I re-connected with an old friend last week. We hadn’t seen each other in 43 years! Other than my family members, I have known this friend longer than anyone else in my life, except for one other. But we hadn’t been in contact with each other, until a few months ago. We’ve had a wonderful exchange of emails and a bit of serendipity that led to an in person reunion. It’s been a cathartic experience for both of us.
We were teenagers, who used to “hang out” together. We went to different schools and we lived in different neighborhoods but for a couple of quick years, he, I and a few other friends, hung out together, on the warm spring and summer evenings of our youth. Until I moved…..again. It was probably the tenth time that I had moved and changed schools, and I was only 16 years old and mid-way through my junior year of high school. I suppose you could say that I had lived the life of a rolling stone. But it was what I knew. In one of our dialogs, I reminded him about that move, and he looked at it, as tragic.
In a way, I suppose growing up in a transient lifestyle was a bit tragic. Just when I would make friends, and feel like I was part of my “new school”, we would move again, to a new community. My dad was climbing the “corporate ladder” and with each promotion came a series of moves. I was the perpetual “new kid” and I guess I was always in search of a “new tribe”. I grew up, a product of change.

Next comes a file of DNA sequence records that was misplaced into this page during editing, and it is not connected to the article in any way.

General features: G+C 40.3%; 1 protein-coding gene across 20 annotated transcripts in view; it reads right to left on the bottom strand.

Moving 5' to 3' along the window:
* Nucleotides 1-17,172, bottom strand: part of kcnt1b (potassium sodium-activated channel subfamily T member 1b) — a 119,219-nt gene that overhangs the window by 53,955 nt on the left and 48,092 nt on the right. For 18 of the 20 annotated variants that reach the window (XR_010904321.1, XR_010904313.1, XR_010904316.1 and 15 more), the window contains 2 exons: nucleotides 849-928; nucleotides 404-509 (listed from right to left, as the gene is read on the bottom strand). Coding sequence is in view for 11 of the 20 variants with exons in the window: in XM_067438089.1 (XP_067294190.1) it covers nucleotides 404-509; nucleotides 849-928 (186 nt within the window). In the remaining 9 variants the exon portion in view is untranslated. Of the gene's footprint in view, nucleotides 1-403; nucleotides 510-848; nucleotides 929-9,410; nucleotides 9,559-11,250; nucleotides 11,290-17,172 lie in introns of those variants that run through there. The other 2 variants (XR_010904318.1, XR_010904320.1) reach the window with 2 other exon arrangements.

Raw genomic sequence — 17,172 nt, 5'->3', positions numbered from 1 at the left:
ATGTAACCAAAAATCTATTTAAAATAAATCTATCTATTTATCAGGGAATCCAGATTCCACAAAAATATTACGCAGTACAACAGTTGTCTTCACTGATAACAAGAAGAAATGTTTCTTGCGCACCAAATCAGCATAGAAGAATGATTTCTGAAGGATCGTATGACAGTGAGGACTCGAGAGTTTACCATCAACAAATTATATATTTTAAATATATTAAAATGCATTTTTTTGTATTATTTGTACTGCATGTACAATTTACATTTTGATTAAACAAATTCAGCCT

I recently finished reading Malcom Gladwell’s new book, “David and Goliath: Underdogs, Misfits and the Art of Battling Giants”. He talks about people who have turned the disadvantages that they’ve had in their lives, into advantages. Each chapter unfolds into a story about a highly successful person who had to overcome obstacles or disadvantages in their lives – everything from losing a parent to being dyslexic. One example Gladwell cites is about a high profile Hollywood producer who had worked his way from his impoverished beginnings to fame and fortune. His children had everything, but he was worried about their future. He knew that if they didn’t have to “work” for something, they wouldn’t know the feeling of accomplishment and success. They would not have the “advantage” that he had growing up, the advantage of being poor.
I realized after reading Gladwell’s book that what I might have looked at as a disadvantage, my nomadic life, was probably the biggest advantage I had. It has made me take chances in my life and not be afraid to initiate an interaction. If I hadn’t, I wouldn’t have made friends. It made me love school because I knew that was where I would connect to people in my new community. I learned to adapt to change. If I didn’t I would have been miserable all the time or afraid – or both. Instead, I have lived my life, continually exploring my curiosities, whether it is visiting a foreign country, embarking on a new creative project or expanding my craft.
Would I have wished my nomadic life on my daughter? Probably not, it wasn’t easy. But it certainly had its rewards.